Amr Elnashai, a Fellow of the Royal Academy of Engineering in the United Kingdom, is the first recipient of the William J. & Elaine F. Hall Endowed Professorship at Illinois and is the director of both the Mid-America Earthquake Center and the George E. Brown Network for Earthquake Engineering Simulation Laboratory at Illinois.
Was the earthquake that affected Hawaii Oct. 15 a typical earthquake?
It takes some time to run a fault-plane solution, define the mechanism and locate the earthquake with regard to local plate boundaries, or faults within a plate. Following media reports is not a good idea. For example, the media indicated that Kobe (Japan) was wiped out after the earthquake of January 1995, whereas there were 6,000 killed out of several millions. Finally, there are no "typical'" earthquakes as such; each is individual and sends us new challenges to try to understand. It is best to wait for more analysis from various leading groups, such as Harvard and others, to work out the mechanism, monitor carefully aftershock activity, perhaps using some more temporary measuring stations, and then see what the media means by "typical."
If this was, indeed, an undersea earthquake, why did it not cause a tidal wave?
Not all earthquakes create tsunamis. There has to be a large movement of a mass of earth to push the fluid above it. For example, strike-slip earthquakes - those that involve the horizontal movement of one plate with respect to the other - do not move the fluid above it. Usually thrust (collision) earthquakes cause large fluid mass movement. The Asian tsunami was caused by a huge fault, perhaps up to 1000 kilometers long, which broke not only previously dormant parts of the major plate boundary but did indeed break parts that have had earthquakes on them only a few decades ago. The vertical offset on the fault was several meters. The volume of water displaced by a 1,000 kilometer fault of displacement a few meters is massive, and moved toward the shore. No such situation seemed to have existed in Hawaii.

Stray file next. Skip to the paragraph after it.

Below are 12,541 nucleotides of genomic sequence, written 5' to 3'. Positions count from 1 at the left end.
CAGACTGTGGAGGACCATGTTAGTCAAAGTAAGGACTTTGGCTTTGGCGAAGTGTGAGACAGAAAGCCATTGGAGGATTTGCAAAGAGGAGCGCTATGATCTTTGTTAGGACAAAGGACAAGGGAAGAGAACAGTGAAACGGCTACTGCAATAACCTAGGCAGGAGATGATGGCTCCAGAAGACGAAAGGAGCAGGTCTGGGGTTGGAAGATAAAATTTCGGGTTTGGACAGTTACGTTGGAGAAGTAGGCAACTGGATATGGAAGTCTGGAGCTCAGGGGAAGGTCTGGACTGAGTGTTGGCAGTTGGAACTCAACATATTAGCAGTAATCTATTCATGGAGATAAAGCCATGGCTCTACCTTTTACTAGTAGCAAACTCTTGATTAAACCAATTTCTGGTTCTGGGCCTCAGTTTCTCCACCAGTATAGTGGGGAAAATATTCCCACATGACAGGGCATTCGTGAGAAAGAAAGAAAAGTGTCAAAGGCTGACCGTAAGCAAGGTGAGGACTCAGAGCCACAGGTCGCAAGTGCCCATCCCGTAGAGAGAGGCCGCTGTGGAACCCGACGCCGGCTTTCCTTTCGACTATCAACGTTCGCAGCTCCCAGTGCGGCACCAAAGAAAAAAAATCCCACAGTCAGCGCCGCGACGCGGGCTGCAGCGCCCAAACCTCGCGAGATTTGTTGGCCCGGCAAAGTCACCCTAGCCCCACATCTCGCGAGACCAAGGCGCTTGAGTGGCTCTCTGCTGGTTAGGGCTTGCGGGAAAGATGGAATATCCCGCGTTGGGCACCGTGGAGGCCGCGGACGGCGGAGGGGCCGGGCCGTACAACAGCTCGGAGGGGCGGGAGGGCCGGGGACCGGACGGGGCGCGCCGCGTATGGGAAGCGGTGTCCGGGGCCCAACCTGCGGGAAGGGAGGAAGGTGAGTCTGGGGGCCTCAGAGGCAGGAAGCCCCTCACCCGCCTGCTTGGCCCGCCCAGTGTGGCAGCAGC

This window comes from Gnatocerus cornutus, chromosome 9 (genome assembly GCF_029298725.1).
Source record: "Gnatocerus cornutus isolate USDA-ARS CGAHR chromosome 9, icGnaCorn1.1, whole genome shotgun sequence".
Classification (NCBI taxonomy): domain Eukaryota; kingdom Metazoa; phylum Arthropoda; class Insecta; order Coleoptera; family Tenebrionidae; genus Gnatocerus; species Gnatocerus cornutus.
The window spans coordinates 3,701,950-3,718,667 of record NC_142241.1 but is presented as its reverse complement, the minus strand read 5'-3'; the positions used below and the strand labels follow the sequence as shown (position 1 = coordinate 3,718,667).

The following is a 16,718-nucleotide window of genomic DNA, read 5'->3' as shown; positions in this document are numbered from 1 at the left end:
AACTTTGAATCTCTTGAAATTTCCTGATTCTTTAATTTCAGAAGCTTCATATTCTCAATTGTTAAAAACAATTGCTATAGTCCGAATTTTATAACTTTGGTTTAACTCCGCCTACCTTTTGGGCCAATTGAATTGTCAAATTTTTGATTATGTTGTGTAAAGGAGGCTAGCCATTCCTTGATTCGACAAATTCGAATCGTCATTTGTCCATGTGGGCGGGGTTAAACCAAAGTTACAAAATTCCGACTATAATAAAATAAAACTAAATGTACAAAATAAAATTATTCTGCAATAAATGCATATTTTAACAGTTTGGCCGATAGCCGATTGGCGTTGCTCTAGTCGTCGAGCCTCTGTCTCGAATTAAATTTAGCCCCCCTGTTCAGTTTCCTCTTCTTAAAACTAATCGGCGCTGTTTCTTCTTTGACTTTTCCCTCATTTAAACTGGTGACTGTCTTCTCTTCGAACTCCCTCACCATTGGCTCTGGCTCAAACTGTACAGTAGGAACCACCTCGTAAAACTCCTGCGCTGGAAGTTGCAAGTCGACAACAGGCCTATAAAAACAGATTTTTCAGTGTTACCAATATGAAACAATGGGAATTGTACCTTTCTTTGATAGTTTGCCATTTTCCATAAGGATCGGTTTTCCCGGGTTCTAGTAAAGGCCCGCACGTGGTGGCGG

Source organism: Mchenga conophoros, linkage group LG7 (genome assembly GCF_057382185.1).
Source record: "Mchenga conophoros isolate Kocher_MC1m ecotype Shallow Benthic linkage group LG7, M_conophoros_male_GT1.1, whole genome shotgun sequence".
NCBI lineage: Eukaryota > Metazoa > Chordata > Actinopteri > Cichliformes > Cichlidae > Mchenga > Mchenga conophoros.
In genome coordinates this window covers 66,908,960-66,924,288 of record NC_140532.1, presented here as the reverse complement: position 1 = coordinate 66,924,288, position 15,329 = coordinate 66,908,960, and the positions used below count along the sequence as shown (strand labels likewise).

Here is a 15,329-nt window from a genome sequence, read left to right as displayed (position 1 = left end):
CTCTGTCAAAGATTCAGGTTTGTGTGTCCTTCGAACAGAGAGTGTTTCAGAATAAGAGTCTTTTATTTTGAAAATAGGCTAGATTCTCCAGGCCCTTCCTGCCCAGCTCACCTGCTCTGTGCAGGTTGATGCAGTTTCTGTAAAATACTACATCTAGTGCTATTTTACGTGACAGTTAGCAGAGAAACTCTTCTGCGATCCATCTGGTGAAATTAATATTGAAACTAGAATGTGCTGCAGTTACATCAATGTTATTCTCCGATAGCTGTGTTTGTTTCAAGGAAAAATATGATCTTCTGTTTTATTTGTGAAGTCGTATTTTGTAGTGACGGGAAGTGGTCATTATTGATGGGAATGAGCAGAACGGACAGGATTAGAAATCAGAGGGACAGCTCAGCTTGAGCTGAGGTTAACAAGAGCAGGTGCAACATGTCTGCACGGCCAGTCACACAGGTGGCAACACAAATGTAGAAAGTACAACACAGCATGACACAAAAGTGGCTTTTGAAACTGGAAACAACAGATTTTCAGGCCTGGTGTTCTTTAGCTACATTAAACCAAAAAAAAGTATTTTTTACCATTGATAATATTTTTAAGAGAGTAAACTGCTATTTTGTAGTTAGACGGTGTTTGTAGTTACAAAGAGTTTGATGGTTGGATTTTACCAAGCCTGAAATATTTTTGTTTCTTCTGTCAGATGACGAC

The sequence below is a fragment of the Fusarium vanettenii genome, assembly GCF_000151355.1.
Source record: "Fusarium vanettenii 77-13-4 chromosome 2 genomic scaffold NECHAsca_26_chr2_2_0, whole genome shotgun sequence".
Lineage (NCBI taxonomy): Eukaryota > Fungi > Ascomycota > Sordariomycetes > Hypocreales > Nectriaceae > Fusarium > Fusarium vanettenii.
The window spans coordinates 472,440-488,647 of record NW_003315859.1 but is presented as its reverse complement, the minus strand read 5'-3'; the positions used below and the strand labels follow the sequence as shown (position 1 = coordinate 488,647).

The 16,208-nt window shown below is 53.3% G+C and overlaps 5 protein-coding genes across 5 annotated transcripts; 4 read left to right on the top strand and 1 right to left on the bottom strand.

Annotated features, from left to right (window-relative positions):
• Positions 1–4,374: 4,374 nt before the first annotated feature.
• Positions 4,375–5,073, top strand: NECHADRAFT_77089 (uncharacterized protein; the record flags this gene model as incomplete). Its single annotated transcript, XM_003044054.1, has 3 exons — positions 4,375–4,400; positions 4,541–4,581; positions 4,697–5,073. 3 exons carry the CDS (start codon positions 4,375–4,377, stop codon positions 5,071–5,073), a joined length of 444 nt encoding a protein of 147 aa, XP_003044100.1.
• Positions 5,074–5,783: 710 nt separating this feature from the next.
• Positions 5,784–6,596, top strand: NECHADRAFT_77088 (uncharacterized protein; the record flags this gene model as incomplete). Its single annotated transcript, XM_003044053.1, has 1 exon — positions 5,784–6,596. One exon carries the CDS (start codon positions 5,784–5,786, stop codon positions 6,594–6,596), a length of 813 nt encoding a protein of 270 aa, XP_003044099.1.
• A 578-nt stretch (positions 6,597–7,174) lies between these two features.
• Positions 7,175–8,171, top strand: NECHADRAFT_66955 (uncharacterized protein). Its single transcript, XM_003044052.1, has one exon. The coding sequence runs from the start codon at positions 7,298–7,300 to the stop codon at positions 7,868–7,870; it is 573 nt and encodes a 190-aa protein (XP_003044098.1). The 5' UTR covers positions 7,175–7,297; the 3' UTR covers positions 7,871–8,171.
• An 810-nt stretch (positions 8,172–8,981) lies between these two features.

Does an earthquake of this magnitude increase the likelihood of volcanic activity in the islands?
Not necessarily. Some earthquakes are preceded by volcanic activity (for example, the Indonesian earthquake of May 2006, preceded by the eruption of the Mount Merapi volcano), but even then we are not sure they are related. And if they are related, one does not tell us what the other intends to do. So, searching the connection is probably not useful. Earthquakes mostly, but not at all exclusively, occur on plate boundaries, and volcanoes draw their magmatic material from deep fissures often associated with thin crust. So, in principle they co-exist.